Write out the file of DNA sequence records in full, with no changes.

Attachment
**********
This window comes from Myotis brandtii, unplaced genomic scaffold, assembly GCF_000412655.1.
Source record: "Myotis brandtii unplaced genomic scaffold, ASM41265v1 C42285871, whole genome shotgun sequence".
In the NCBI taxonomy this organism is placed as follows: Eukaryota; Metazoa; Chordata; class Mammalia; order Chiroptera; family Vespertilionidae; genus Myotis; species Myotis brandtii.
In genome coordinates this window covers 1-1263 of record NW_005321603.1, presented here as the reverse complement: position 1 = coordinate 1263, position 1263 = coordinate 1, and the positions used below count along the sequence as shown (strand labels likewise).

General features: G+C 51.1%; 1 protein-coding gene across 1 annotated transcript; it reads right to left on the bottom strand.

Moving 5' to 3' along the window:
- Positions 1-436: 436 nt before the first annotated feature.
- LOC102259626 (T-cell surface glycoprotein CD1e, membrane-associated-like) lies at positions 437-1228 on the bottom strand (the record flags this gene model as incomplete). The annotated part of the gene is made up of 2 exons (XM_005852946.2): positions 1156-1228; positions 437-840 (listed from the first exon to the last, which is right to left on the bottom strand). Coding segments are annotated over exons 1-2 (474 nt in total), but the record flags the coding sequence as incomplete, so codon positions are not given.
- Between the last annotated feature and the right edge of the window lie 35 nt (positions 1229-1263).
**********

This window comes from Myotis brandtii, unplaced genomic scaffold, assembly GCF_000412655.1.
Source record: "Myotis brandtii unplaced genomic scaffold, ASM41265v1 C42285871, whole genome shotgun sequence".
In the NCBI taxonomy this organism is placed as follows: Eukaryota; Metazoa; Chordata; class Mammalia; order Chiroptera; family Vespertilionidae; genus Myotis; species Myotis brandtii.
In genome coordinates this window covers 1-1263 of record NW_005321603.1, presented here as the reverse complement: position 1 = coordinate 1263, position 1263 = coordinate 1, and the positions used below count along the sequence as shown (strand labels likewise).

General features: G+C 51.1%; 1 protein-coding gene across 1 annotated transcript; it reads right to left on the bottom strand.

Moving 5' to 3' along the window:
- Positions 1-436: 436 nt before the first annotated feature.
- LOC102259626 (T-cell surface glycoprotein CD1e, membrane-associated-like) lies at positions 437-1228 on the bottom strand (the record flags this gene model as incomplete). The annotated part of the gene is made up of 2 exons (XM_005852946.2): positions 1156-1228; positions 437-840 (listed from the first exon to the last, which is right to left on the bottom strand). Coding segments are annotated over exons 1-2 (474 nt in total), but the record flags the coding sequence as incomplete, so codon positions are not given.
- Between the last annotated feature and the right edge of the window lie 35 nt (positions 1229-1263).